Design View | Articles and opinion on design professionalism, technique and culture by Andy Rutledge

I Once Guitar Dueled with Paul Gilbert

September 16, 2010

Back in the ’80s I was a long-haired rock guitarist. Back then, guitar phenom Paul Gilbert was a long-haired rock guitarist, too. Today I am a short-haired designer and Paul is a short-haired rock guitarist. See the connection? No? Okay, there’s no connection, but there is a story.

This morning while working on a bevy of templates for a client project, I was listening to Paul Gilbert’s “Get Out Of My Yard” album. For what reason I don’t know, but I suddenly thought back to a cool event from my long-haired days. I remembered that I once actually had a guitar duel with this guy.

I don’t remember what year it was precisely, but it was somewhere around 1985 or so. Three intrepid friends of mine and I had moved out to Los Angeles to become rock stars. Like most other LA bands we had a rehearsal studio in a 3- or 4-story building in one of the warehouse districts. The building was just a hive of studio rooms populated with hair bands, metal gods, and hapless wannabes; all of us living or chasing The Dream.

Andy Rutledge in the '80s

(Above) My bandmates and I circa 1985 or so. That’s me in the lower left, looking wistfully off into the distance, with hair down to the middle of my back. Fun times.

 

Andy Rutledge ripping up a guitar solo in the '80s

(Above) Here I’m ripping up a solo at some concert (must be early days, as I’ve got noticeably shorter hair). Go ahead, laugh at my bandanas and spandex.

Our rehearsal building was home to several popular local bands and well-known touring groups. Most I forget, but I remember that King Kobra rehearsed downstairs and Gene Simmons came by to see them now and then (I passed him in the halls more than once). We were on the second floor and on the third floor right above our space was Racer X’s rehearsal space; which meant that Paul Gilbert rehearsed right above me. I’m not sure just how popular they were back then among club goers, as they were just getting started, but among rock guitarists that Racer X guitar guy was the man.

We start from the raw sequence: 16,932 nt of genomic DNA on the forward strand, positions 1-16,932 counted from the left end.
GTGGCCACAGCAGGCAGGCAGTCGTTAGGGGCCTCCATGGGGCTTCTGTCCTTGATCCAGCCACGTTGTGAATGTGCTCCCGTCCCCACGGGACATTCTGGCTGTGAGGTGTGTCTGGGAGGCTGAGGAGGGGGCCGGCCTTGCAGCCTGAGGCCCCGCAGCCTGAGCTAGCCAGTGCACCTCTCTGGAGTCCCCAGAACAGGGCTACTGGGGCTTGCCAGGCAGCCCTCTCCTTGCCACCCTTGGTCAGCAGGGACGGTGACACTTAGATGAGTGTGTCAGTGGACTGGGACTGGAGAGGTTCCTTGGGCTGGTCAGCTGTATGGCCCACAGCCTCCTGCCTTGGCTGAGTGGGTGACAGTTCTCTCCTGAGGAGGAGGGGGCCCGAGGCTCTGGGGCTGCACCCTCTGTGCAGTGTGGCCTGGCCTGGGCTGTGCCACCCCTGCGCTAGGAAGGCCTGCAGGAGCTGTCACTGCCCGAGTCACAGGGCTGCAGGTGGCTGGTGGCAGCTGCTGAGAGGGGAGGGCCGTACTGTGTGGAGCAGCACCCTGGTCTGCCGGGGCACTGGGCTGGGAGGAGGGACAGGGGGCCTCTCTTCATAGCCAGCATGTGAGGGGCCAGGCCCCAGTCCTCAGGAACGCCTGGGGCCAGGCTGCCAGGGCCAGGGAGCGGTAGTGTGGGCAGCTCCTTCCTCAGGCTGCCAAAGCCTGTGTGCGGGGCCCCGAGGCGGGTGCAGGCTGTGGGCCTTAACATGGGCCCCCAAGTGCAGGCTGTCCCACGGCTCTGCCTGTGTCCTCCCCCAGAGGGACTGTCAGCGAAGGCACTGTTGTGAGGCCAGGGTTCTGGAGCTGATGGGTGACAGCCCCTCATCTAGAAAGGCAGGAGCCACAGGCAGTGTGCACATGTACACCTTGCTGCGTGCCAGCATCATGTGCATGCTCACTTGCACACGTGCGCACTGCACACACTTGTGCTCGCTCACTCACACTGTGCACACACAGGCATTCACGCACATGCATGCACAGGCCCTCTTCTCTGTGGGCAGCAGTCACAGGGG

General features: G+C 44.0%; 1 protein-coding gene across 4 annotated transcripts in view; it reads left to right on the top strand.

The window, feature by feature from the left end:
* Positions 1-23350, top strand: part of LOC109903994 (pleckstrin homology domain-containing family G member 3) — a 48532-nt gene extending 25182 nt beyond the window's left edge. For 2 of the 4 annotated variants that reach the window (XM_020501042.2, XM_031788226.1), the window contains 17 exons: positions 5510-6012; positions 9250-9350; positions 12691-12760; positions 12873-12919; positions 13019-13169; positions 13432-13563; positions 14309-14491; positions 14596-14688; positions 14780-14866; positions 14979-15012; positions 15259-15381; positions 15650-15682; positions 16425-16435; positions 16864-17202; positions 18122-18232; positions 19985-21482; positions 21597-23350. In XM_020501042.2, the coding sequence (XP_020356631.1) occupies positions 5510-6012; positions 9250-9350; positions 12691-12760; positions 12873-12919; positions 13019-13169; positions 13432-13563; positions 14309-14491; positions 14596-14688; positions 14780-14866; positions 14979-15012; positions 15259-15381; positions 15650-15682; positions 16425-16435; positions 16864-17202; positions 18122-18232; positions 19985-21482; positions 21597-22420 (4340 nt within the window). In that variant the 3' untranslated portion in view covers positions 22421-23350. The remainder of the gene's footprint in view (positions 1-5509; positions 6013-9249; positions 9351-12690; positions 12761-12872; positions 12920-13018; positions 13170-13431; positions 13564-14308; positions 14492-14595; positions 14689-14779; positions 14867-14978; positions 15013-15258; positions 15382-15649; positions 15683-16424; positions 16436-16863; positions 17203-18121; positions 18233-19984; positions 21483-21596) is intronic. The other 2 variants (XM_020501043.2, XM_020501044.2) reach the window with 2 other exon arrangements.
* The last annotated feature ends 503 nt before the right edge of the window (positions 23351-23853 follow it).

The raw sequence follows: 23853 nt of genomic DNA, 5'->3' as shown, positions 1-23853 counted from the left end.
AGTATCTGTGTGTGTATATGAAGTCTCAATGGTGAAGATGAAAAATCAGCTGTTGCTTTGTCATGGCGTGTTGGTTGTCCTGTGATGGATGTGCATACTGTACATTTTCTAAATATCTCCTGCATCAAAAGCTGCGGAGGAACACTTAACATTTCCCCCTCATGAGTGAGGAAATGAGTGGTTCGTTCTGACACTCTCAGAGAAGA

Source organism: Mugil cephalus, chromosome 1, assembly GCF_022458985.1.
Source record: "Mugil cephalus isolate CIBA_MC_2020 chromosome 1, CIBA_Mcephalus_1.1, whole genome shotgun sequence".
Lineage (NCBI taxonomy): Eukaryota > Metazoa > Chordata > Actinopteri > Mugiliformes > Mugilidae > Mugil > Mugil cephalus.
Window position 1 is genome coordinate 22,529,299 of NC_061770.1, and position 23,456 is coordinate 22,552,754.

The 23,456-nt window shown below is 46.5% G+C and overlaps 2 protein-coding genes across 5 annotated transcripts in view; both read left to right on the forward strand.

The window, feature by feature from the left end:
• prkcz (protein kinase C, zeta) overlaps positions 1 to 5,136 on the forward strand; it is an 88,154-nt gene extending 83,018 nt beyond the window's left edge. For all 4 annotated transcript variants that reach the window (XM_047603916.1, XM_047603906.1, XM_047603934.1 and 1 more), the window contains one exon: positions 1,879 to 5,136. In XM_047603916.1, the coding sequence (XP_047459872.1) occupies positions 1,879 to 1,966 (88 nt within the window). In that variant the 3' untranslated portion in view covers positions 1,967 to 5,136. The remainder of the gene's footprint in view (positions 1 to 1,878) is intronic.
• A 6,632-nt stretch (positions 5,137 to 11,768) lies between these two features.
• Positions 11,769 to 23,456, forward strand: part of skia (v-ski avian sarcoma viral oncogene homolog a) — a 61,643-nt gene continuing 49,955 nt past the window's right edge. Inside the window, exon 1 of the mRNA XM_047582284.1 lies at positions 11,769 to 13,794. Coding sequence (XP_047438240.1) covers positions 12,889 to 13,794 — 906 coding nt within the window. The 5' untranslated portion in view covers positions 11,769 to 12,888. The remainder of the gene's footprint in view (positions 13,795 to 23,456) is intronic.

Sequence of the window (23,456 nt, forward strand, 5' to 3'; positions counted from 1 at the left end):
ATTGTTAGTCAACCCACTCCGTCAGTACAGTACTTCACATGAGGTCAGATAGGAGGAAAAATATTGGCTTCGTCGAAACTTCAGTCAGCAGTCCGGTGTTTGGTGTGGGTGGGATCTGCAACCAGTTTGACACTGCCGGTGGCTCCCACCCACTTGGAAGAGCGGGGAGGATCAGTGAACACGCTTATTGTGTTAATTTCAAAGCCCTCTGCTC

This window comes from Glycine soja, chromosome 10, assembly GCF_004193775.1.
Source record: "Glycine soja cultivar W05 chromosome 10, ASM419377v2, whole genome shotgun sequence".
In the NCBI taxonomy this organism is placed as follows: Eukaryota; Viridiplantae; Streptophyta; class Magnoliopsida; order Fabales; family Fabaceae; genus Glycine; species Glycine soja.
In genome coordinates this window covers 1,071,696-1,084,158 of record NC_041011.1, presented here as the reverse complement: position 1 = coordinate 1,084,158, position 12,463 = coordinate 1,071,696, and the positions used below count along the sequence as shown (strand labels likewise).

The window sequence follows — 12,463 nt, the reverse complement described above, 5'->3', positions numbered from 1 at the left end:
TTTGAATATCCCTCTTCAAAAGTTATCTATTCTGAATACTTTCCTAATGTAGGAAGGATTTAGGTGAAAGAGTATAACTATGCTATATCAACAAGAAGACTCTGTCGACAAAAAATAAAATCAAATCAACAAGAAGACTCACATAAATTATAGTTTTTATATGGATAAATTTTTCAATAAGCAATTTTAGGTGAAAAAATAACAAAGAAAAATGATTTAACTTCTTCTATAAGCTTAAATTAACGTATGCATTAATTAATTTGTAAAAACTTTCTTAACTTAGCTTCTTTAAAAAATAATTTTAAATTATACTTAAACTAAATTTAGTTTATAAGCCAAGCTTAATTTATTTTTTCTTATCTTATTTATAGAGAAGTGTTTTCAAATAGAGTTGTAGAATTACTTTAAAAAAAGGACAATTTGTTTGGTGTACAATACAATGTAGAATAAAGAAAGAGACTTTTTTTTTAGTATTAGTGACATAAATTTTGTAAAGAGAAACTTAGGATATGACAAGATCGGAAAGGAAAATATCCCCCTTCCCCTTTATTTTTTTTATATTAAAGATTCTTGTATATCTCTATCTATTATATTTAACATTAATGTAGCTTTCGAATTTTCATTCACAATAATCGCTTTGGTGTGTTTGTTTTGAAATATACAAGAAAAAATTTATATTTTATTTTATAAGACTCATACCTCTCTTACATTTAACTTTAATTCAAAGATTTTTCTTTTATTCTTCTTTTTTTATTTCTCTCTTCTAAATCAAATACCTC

Anyway, the studios—the walls especially—were pretty well insulated, but at night (when most of the bands were going at it) the whole building seemed to ooze a cacophony of pulses, thumps, and pink noise. During the day, when most of the studios were empty, muffled yet distinct melodies could be heard, especially through the ceilings and floors. Not having another job then, I would often spend the whole day in our studio playing around, working on technique, and writing new music.

From time to time I’d listen to the guitar riffs I heard coming from the studio above me. Now, for a while I didn’t know just who it was who rehearsed above my band’s studio. All I knew was that the guitarist up there was often doing what I was doing during the day—practicing—and that he was pretty damn good. Clearly, he could hear me, too, and sometimes we’d even toss riffs back and forth. Nothing serious; he’d play a little something and then I’d play a little something, and we’d repeat a few times then get back to working on our own things. One day, though, stuff got serious.